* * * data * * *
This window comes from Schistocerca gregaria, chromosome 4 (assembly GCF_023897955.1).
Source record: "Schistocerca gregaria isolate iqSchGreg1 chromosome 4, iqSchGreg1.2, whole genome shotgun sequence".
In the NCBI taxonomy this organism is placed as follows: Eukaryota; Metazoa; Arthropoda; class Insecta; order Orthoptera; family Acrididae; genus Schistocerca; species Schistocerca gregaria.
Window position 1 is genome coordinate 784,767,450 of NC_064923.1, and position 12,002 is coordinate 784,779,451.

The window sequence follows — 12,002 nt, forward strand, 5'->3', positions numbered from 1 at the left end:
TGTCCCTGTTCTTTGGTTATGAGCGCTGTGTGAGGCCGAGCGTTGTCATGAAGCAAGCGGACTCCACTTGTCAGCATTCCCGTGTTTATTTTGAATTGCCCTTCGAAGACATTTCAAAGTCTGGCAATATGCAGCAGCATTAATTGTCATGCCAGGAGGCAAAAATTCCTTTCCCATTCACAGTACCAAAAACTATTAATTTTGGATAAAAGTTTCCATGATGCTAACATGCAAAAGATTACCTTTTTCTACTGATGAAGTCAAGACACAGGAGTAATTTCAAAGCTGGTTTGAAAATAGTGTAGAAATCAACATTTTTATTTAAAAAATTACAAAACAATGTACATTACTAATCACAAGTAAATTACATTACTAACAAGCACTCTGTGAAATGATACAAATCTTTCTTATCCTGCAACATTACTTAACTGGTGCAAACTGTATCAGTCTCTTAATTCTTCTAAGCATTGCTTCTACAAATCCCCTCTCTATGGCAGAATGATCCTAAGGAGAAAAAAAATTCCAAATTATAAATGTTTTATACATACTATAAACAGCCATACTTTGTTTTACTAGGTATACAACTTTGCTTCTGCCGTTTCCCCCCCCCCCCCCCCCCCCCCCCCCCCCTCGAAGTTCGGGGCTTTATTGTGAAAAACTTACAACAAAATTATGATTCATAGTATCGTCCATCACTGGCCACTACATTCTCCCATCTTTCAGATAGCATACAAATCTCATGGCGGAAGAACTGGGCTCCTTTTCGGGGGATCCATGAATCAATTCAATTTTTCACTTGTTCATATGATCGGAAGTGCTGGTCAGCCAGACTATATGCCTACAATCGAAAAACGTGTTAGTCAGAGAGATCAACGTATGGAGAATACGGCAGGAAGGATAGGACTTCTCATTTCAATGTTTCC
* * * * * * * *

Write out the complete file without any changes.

This window comes from Schistocerca gregaria, chromosome 4 (assembly GCF_023897955.1).
Source record: "Schistocerca gregaria isolate iqSchGreg1 chromosome 4, iqSchGreg1.2, whole genome shotgun sequence".
In the NCBI taxonomy this organism is placed as follows: Eukaryota; Metazoa; Arthropoda; class Insecta; order Orthoptera; family Acrididae; genus Schistocerca; species Schistocerca gregaria.
Window position 1 is genome coordinate 784,767,450 of NC_064923.1, and position 12,002 is coordinate 784,779,451.

The window sequence follows — 12,002 nt, forward strand, 5'->3', positions numbered from 1 at the left end:
TGTCCCTGTTCTTTGGTTATGAGCGCTGTGTGAGGCCGAGCGTTGTCATGAAGCAAGCGGACTCCACTTGTCAGCATTCCCGTGTTTATTTTGAATTGCCCTTCGAAGACATTTCAAAGTCTGGCAATATGCAGCAGCATTAATTGTCATGCCAGGAGGCAAAAATTCCTTTCCCATTCACAGTACCAAAAACTATTAATTTTGGATAAAAGTTTCCATGATGCTAACATGCAAAAGATTACCTTTTTCTACTGATGAAGTCAAGACACAGGAGTAATTTCAAAGCTGGTTTGAAAATAGTGTAGAAATCAACATTTTTATTTAAAAAATTACAAAACAATGTACATTACTAATCACAAGTAAATTACATTACTAACAAGCACTCTGTGAAATGATACAAATCTTTCTTATCCTGCAACATTACTTAACTGGTGCAAACTGTATCAGTCTCTTAATTCTTCTAAGCATTGCTTCTACAAATCCCCTCTCTATGGCAGAATGATCCTAAGGAGAAAAAAAATTCCAAATTATAAATGTTTTATACATACTATAAACAGCCATACTTTGTTTTACTAGGTATACAACTTTGCTTCTGCCGTTTCCCCCCCCCCCCCCCCCCCCCCCCCCCCCTCGAAGTTCGGGGCTTTATTGTGAAAAACTTACAACAAAATTATGATTCATAGTATCGTCCATCACTGGCCACTACATTCTCCCATCTTTCAGATAGCATACAAATCTCATGGCGGAAGAACTGGGCTCCTTTTCGGGGGATCCATGAATCAATTCAATTTTTCACTTGTTCATATGATCGGAAGTGCTGGTCAGCCAGACTATATGCCTACAATCGAAAAACGTGTTAGTCAGAGAGATCAACGTATGGAGAATACGGCAGGAAGGATAGGACTTCTCATTTCAATGTTTCC